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‹ Curseriver • They oughta know ›
November 4, 2008 in Blogroll | 4 comments
… is getting tiresome.
Tags: failbird, twitter
SueMarks on November 4, 2008 at 6:31 am
It has been like that over a week. How about a THWAAAACCKKK on the side of the head of twitter
Mike Warot on November 4, 2008 at 8:27 am
It’s bad engineering done by kids with no experience trying to cram 2 new features into code that already consumes 511 of the available 512 bytes of code in a 68HC11. Or at least that’s what this crotchety old programmer thinks.
The last time I did the math, twitter had an aggregate flow rate somewhere around 60k / second. Let’s presume growth, and say it’s now 100k/second. I’ve got a stack of old PCs in my office, and I’d be willing to bet cold hard cash that I could take 10 of them, and make them into a cluster capable of handling the full tweet load.
Twitter is the Chicago Cubs of networking services. It’ll be better, just wait until next year! 8)
Mike Warot on November 4, 2008 at 8:29 am
By the way.. this is what Cold Hard Cash really looks like:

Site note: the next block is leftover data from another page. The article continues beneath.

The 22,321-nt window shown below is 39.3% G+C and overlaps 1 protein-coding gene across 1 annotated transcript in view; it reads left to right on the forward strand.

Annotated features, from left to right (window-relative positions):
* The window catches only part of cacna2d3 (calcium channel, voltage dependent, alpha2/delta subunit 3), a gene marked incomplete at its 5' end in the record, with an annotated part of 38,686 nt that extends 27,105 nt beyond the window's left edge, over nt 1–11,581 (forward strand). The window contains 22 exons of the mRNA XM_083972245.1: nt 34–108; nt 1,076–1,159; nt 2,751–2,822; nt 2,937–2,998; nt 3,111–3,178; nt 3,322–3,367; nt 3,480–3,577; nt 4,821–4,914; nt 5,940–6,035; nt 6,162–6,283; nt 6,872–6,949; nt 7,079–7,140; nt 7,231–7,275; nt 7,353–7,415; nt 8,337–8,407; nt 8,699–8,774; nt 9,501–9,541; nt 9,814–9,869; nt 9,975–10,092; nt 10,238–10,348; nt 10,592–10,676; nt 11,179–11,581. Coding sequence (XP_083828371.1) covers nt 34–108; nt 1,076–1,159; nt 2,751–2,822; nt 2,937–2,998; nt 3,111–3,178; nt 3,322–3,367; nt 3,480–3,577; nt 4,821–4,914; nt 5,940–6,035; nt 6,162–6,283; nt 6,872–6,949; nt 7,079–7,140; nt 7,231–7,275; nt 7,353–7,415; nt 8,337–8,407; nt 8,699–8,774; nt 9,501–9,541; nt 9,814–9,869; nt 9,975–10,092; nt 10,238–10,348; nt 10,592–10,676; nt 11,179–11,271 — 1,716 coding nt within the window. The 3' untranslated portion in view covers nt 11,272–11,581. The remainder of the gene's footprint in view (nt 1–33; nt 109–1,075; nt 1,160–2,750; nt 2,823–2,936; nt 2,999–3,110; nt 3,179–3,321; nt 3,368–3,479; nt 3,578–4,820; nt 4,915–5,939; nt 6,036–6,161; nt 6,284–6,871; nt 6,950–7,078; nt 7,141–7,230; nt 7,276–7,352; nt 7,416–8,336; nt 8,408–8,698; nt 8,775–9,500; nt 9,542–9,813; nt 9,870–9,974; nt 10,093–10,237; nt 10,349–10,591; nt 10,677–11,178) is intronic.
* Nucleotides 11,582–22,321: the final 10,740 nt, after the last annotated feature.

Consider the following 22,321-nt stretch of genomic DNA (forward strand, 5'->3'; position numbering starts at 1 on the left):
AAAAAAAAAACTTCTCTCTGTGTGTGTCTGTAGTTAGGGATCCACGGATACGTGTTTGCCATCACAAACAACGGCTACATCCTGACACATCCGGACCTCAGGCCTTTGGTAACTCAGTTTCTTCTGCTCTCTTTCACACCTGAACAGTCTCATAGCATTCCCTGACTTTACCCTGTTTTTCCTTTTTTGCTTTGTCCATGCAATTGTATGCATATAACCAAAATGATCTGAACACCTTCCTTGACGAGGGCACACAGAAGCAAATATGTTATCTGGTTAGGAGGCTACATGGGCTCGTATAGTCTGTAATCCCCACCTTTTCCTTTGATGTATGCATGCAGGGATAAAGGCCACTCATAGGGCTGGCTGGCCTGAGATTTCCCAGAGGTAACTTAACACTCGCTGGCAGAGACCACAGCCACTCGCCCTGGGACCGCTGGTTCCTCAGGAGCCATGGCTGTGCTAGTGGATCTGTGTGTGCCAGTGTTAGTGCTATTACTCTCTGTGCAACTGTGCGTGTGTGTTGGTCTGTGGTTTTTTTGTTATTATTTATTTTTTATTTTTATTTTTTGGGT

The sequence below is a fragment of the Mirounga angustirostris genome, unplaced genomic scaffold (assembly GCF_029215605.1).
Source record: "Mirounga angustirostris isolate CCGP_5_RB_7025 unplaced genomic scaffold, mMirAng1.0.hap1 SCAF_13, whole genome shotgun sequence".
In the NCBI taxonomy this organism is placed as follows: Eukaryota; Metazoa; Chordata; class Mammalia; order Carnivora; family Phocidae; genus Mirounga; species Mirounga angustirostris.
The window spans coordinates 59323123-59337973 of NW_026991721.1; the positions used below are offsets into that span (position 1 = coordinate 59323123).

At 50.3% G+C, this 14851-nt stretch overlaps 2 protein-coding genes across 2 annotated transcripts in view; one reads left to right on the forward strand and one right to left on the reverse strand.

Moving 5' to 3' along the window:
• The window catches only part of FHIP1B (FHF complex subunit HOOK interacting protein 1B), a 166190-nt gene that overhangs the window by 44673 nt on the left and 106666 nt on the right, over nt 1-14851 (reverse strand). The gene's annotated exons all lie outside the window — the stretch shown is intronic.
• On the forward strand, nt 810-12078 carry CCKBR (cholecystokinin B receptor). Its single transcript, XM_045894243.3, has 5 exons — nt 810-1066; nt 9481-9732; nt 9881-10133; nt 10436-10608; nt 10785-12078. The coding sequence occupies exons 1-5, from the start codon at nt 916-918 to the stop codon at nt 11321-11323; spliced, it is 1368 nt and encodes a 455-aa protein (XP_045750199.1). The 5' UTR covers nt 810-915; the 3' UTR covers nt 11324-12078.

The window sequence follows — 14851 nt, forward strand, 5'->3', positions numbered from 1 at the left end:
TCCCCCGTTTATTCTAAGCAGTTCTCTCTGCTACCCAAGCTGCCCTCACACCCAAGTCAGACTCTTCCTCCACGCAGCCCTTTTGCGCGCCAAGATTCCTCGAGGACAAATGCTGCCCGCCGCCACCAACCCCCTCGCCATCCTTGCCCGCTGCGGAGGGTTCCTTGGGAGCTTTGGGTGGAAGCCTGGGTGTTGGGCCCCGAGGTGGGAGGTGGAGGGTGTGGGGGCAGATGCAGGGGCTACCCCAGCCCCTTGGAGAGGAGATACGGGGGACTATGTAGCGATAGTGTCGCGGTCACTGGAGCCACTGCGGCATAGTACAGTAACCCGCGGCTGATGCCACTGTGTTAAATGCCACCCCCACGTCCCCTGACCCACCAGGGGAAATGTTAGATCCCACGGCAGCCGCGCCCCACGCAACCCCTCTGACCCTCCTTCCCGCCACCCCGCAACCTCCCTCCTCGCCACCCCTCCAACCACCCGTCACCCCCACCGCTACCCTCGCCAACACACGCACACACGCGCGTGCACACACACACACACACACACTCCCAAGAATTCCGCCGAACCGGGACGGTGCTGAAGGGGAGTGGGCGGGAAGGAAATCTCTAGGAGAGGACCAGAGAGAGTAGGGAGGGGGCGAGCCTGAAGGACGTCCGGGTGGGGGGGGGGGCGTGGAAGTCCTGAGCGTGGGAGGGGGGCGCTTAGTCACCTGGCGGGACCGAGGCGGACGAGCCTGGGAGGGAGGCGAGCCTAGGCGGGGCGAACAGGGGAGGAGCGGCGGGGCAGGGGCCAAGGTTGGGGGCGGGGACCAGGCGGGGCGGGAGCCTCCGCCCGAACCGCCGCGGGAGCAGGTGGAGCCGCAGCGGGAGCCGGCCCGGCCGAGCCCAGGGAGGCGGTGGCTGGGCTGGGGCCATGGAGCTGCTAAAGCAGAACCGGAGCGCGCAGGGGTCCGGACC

Not some namby-pampy soon to be hyperinflated greenback.
Flodner on August 6, 2010 at 4:00 am
One more reason to make the analogy between Twitter and Zwitter.
Have you seen this video? http://flodner.com/twitter-zwitter/
Well, it sad that there is not such thing for Twitter as
photo recovery mac tool for Macintosh
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@anildash @gapingvoid Yep, we kinda got stampeded on that one.
About 3 hours ago from Doc Searls's Twitter via Twitter for Websites
@gapingvoid @GabrielleNYC We did? What kind of bubbles? (Late here... brain not the best.)
The new face of New Jersey: bit.ly/1vYOrrF pic.twitter.com/PMMLb9u77x
About 4 hours ago from Doc Searls's Twitter via Twitter Web Client
@jeffjarvis @JPBarlow Thought: publisher and advertiser appetite for "content" is what sphinctered the paid #journalism market to near-zip.
Yesterday from Doc Searls's Twitter via Twitter Web Client
@jeffjarvis And @JPBarlow once said, long ago, "I didn't start hearing about content until the container business felt threatened."
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